All included studies evaluated fatigue through VAS. Dass et al. , Devauchelle-Pensec et al.  and Bowman et al.  established up to 30% improvement as the primary endpoint. We found no significant differences between the groups in the meta-analysis of fatigue VAS 30% improvement at week 24 (RR 1.12, 95% CI 0.75 to 1.66; Fig 6). However, fatigue VAS results from Devauchelle-Pensec et al.  indicated a favorable response to RTX at week 6 (RR 3.98, 95% CI 1.61 to 9.82; Fig 6) and week 16 (RR 3.08, 95% CI 1.21 to 7.80; Fig 6). Bowman et al. , also reported fatigue outcome through VAS mean score (0-100mm, 100 = Severe) and found no significant differences between groups (MD 5.0, 95% CI -3.37 to 13.37). Only Dass et al.  evaluated fatigue through PROFAD and reported that there was a significant somatic fatigue domain improvement in the RTX group at week 24 (p = 0.009), but not in the placebo group (p = 0.087).
Meta-analysis of the outcome fatigue VAS 30% improvement at week 24.
We evaluated the quality of evidence through the GRADE approach. The Schirmer test meta-analysis presented moderate quality. The salivary flow rate and fatigue VAS 30% improvement meta-analyses presented low quality evidence. The oral dryness VAS meta-analysis presented very low-quality evidence.
Three of the included studies [18–20] evaluated quality of life through the SF-36 health survey but reported results differently. Meijer et al.  only reported the SF-36 total score and found no significant differences between the groups from baseline to week 48 (MD -5.00, 95% CI -17.15 to 7.15). Dass et al.  reported improvements in the mental health domain. Devauchelle-Pensec et al.  only described the mental and the physical component summary subscores and did not mention the SF-36 total score. They found no significant differences between the groups in the physical domain at week 24 (MD 0.60, 95% CI -16.90 to 18.10). Due to heterogeneity between studies, we performed a random-effects meta-analysis of mental health outcome at week 24 and found no significant differences between the groups (MD 10.85, 95% CI -15.26 to 36.97; Fig 7). This meta-analysis presented low-quality evidence according to the GRADE approach.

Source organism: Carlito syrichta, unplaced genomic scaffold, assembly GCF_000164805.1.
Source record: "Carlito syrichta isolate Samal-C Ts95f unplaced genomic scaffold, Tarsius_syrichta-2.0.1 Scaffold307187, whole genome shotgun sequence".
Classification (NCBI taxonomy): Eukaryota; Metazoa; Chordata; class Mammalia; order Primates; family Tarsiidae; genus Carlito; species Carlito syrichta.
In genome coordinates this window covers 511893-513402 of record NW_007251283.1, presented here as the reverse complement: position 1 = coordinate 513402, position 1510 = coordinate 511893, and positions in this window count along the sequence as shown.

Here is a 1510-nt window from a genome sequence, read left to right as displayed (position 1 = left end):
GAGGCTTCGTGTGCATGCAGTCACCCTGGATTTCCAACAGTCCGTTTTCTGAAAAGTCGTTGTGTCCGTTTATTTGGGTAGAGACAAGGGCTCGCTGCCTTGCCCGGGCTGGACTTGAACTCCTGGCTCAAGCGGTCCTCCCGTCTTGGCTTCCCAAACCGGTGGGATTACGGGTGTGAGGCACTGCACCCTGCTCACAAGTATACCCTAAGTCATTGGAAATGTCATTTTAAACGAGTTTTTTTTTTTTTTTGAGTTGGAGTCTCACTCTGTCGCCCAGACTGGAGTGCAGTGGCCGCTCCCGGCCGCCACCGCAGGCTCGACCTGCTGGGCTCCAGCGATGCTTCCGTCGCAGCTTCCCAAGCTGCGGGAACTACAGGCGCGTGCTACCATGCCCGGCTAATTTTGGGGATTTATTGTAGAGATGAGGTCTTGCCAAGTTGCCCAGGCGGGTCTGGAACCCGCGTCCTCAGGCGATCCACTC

Meta-analysis of the outcome SF-36 mental component summary at week 24.
Devauchelle-Pensec et al.  and Bowman et al.  assessed disease activity through the ESSDAI. We performed a meta-analysis for this outcome and found no significant differences between the RTX and placebo groups (MD -0.30, 95% CI -1.40 to 0.79; Fig 8). According to the GRADE approach, this meta-analysis presented low quality evidence.